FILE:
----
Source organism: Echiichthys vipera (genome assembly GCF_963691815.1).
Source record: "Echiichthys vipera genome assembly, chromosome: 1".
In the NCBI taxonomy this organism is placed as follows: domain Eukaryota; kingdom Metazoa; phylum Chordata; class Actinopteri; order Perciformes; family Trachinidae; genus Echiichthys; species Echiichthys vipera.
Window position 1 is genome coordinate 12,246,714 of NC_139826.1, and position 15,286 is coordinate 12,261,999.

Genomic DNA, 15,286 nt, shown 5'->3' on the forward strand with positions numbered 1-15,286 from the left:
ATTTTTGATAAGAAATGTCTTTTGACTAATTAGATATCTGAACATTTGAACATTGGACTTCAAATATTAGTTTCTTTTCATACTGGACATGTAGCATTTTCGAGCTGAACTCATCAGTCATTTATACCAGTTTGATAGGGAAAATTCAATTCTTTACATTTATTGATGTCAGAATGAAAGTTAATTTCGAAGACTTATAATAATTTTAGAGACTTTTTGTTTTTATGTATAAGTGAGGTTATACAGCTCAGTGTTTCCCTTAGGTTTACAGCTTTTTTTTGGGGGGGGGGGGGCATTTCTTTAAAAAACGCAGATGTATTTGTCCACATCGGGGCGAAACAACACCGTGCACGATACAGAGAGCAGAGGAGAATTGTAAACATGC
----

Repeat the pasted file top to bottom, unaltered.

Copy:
Source organism: Echiichthys vipera (genome assembly GCF_963691815.1).
Source record: "Echiichthys vipera genome assembly, chromosome: 1".
In the NCBI taxonomy this organism is placed as follows: domain Eukaryota; kingdom Metazoa; phylum Chordata; class Actinopteri; order Perciformes; family Trachinidae; genus Echiichthys; species Echiichthys vipera.
Window position 1 is genome coordinate 12,246,714 of NC_139826.1, and position 15,286 is coordinate 12,261,999.

Genomic DNA, 15,286 nt, shown 5'->3' on the forward strand with positions numbered 1-15,286 from the left:
ATTTTTGATAAGAAATGTCTTTTGACTAATTAGATATCTGAACATTTGAACATTGGACTTCAAATATTAGTTTCTTTTCATACTGGACATGTAGCATTTTCGAGCTGAACTCATCAGTCATTTATACCAGTTTGATAGGGAAAATTCAATTCTTTACATTTATTGATGTCAGAATGAAAGTTAATTTCGAAGACTTATAATAATTTTAGAGACTTTTTGTTTTTATGTATAAGTGAGGTTATACAGCTCAGTGTTTCCCTTAGGTTTACAGCTTTTTTTTGGGGGGGGGGGGGCATTTCTTTAAAAAACGCAGATGTATTTGTCCACATCGGGGCGAAACAACACCGTGCACGATACAGAGAGCAGAGGAGAATTGTAAACATGC